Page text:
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Old 21 June 2004, 07:47   #21
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Quote:
Originally Posted by brucehawsker
Now, can we perhaps focus on the major issues. Is the engine right? What should I do for electronics? What have I forgotten? What don't I need?
Engine's fine.

Assuming that you are going to be cruising in unfamiliar waters and you have the space and buget, get a big colour chart plotter. The bigger the better. Raymarine come highly recommended, Lowrance seems to be good and Garmin make an excellent range of smaller units. Alternativley it is quite possible to navigate effectively with nothing more than a hand held GPS. Or even no GPS!

Mount your GPS antennas flush on the console where they are least vulnerable. They do not need to be on the A frame.

Many people don't seem to bother with a decent compass, but I would fit a big Plastimo Offshore in front of the helmsman.

If you want a VHF that will last, get an Icom. Alternatively get a cheap one and be prepared to replace it each year.

A depth sounder is quite useful but not essential.

I would have the throttle on the right hand side. At speed it will be your primary control and should be in your dominant hand -- others may disagree, but I think they are wrong!

I hesitate to suggest anything else to change because I am worried that you may never reach a final specification

John
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Old 21 June 2004, 08:36   #22
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Quote:
Originally Posted by John Kennett

A depth sounder is quite useful but not essential.


John
I agree that it is not essential but as a navigation aid they are very useful. In a list of navigation equipment a sounder would be number three (in my book) behind a current chart and good compass and arguable, on a day to day basis, more useful than a radio. Sure when things go wrong a radio is essential but Iím using my depth sounder all the time. With the right transducer you can also get battery volts, speed and temp, not sure that temp is useful but it does help to win the argument when the kids say it is too cold to swim.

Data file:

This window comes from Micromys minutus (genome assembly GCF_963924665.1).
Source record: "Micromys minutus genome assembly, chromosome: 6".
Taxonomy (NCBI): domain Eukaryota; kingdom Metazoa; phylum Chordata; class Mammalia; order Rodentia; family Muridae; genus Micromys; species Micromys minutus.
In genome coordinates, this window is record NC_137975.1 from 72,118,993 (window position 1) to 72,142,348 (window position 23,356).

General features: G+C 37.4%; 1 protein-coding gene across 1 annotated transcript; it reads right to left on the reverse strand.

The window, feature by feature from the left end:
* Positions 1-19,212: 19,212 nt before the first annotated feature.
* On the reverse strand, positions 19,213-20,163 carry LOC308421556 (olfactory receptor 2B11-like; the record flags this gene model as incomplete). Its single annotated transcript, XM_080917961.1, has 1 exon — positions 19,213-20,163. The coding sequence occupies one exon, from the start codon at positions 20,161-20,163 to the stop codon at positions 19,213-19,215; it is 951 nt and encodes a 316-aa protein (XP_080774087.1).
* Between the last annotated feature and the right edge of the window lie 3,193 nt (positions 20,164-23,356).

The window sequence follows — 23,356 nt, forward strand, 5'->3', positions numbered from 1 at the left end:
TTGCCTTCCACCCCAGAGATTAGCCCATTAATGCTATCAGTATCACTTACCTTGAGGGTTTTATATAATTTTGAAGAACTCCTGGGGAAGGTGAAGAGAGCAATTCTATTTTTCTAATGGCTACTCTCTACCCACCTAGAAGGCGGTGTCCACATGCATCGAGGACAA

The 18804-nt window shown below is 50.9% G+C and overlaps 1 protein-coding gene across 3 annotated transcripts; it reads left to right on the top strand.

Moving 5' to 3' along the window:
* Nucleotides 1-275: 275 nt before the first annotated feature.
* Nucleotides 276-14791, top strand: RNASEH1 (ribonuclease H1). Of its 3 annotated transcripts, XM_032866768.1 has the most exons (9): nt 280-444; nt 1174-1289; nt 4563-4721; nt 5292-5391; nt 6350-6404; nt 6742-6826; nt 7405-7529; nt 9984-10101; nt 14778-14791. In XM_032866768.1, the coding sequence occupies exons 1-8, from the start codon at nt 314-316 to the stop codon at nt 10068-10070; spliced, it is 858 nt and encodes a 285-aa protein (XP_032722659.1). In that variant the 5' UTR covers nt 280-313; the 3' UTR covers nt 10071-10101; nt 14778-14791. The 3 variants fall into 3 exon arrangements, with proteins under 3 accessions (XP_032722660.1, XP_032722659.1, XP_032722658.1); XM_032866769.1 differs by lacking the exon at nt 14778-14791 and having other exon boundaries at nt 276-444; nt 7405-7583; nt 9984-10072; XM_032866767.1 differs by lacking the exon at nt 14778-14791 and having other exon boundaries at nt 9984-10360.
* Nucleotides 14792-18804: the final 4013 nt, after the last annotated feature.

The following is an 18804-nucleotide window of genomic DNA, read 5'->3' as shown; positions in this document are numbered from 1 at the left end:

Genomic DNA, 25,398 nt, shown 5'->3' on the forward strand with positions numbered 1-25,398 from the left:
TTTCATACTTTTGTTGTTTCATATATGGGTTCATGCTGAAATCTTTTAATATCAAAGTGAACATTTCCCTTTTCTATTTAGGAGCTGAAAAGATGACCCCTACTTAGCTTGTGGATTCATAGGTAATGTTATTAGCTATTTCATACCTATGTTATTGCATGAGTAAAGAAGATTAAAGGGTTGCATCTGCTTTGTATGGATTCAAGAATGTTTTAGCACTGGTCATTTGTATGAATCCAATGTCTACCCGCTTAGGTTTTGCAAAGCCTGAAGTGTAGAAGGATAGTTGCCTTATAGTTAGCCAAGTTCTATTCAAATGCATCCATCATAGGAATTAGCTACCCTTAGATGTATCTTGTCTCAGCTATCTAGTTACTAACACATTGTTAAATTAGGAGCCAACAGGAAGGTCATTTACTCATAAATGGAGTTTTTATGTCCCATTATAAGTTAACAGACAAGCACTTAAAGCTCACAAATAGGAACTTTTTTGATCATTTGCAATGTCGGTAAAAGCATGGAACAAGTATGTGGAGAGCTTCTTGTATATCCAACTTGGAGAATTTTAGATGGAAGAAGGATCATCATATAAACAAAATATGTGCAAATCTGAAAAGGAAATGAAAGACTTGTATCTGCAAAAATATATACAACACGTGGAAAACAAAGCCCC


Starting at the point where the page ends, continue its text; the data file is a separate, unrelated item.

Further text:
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Old 21 June 2004, 09:27   #23
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Quote:
Originally Posted by John Kennett
I would have the throttle on the right hand side. At speed it will be your primary control and should be in your dominant hand -- others may disagree, but I think they are wrong!
Funnily enough....

Having spent a year on other people's RIBs before buying my own, I've found that I'm ambidexterous when it comes to throttle control. Whilst I'm generally right-handed with most manual tasks, I find left-hand throttle control 100% natural. What I don't like, however, is the standard side-mount throttle boxes that seize up if not maintained over winter and don't give anything to rest the heel or side of hand against.

If you have the throttle mounted in the middle of the console, it's also fairly easy for the passenger to have 100% control of the RIB for changes of pullover and all those awkward fiddly moments.

One of Bruce's paramaters is maintaining resale value of the boat, and I would suggest that the standard layout of double console, helmsman on the right and central throttle gives a standard widely accepted layout.
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Old 21 June 2004, 09:37   #24
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Here are some previous discussions about throttles and trim controls, which cover some of the same ground but might be useful:

Trim button position ?????
On the water at last

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Old 21 June 2004, 13:42   #25
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Quote:
Originally Posted by brucehawsker
What is the Customer Helm Interface? Sounds scary

Bruce
Its a new all in one guage which will allow all the features of the smartcraft guages plus allows control of other boat systems like water etc. Some features may not apply to a RIB but they do look cool on the console
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